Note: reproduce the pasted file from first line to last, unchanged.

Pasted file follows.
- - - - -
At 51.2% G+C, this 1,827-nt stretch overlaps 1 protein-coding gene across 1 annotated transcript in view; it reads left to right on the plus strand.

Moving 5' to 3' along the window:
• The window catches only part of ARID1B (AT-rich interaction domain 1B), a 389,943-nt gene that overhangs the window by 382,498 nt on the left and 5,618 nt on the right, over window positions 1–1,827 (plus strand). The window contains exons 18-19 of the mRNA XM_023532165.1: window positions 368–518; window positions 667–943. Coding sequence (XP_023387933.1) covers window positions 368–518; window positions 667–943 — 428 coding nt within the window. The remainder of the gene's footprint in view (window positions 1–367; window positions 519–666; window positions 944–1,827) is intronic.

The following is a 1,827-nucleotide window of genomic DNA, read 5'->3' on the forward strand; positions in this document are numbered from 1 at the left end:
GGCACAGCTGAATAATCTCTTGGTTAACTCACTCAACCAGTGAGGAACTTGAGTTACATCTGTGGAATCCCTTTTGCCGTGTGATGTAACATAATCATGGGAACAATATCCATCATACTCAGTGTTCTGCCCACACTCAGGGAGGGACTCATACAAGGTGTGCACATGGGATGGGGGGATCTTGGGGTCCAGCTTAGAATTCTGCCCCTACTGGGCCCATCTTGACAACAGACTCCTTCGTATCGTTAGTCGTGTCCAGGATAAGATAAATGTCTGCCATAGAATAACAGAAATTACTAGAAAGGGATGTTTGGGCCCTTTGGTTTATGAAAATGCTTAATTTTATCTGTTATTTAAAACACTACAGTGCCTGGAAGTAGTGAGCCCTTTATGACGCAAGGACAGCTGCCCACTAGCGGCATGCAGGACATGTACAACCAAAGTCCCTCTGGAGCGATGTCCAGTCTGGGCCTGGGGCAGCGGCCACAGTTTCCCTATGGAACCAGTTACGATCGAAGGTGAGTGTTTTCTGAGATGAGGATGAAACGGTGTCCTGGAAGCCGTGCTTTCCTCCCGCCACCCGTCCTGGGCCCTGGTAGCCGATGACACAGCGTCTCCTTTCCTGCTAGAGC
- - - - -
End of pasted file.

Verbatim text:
At 51.2% G+C, this 1,827-nt stretch overlaps 1 protein-coding gene across 1 annotated transcript in view; it reads left to right on the plus strand.

Moving 5' to 3' along the window:
• The window catches only part of ARID1B (AT-rich interaction domain 1B), a 389,943-nt gene that overhangs the window by 382,498 nt on the left and 5,618 nt on the right, over window positions 1–1,827 (plus strand). The window contains exons 18-19 of the mRNA XM_023532165.1: window positions 368–518; window positions 667–943. Coding sequence (XP_023387933.1) covers window positions 368–518; window positions 667–943 — 428 coding nt within the window. The remainder of the gene's footprint in view (window positions 1–367; window positions 519–666; window positions 944–1,827) is intronic.

The following is a 1,827-nucleotide window of genomic DNA, read 5'->3' on the forward strand; positions in this document are numbered from 1 at the left end:
GGCACAGCTGAATAATCTCTTGGTTAACTCACTCAACCAGTGAGGAACTTGAGTTACATCTGTGGAATCCCTTTTGCCGTGTGATGTAACATAATCATGGGAACAATATCCATCATACTCAGTGTTCTGCCCACACTCAGGGAGGGACTCATACAAGGTGTGCACATGGGATGGGGGGATCTTGGGGTCCAGCTTAGAATTCTGCCCCTACTGGGCCCATCTTGACAACAGACTCCTTCGTATCGTTAGTCGTGTCCAGGATAAGATAAATGTCTGCCATAGAATAACAGAAATTACTAGAAAGGGATGTTTGGGCCCTTTGGTTTATGAAAATGCTTAATTTTATCTGTTATTTAAAACACTACAGTGCCTGGAAGTAGTGAGCCCTTTATGACGCAAGGACAGCTGCCCACTAGCGGCATGCAGGACATGTACAACCAAAGTCCCTCTGGAGCGATGTCCAGTCTGGGCCTGGGGCAGCGGCCACAGTTTCCCTATGGAACCAGTTACGATCGAAGGTGAGTGTTTTCTGAGATGAGGATGAAACGGTGTCCTGGAAGCCGTGCTTTCCTCCCGCCACCCGTCCTGGGCCCTGGTAGCCGATGACACAGCGTCTCCTTTCCTGCTAGAGC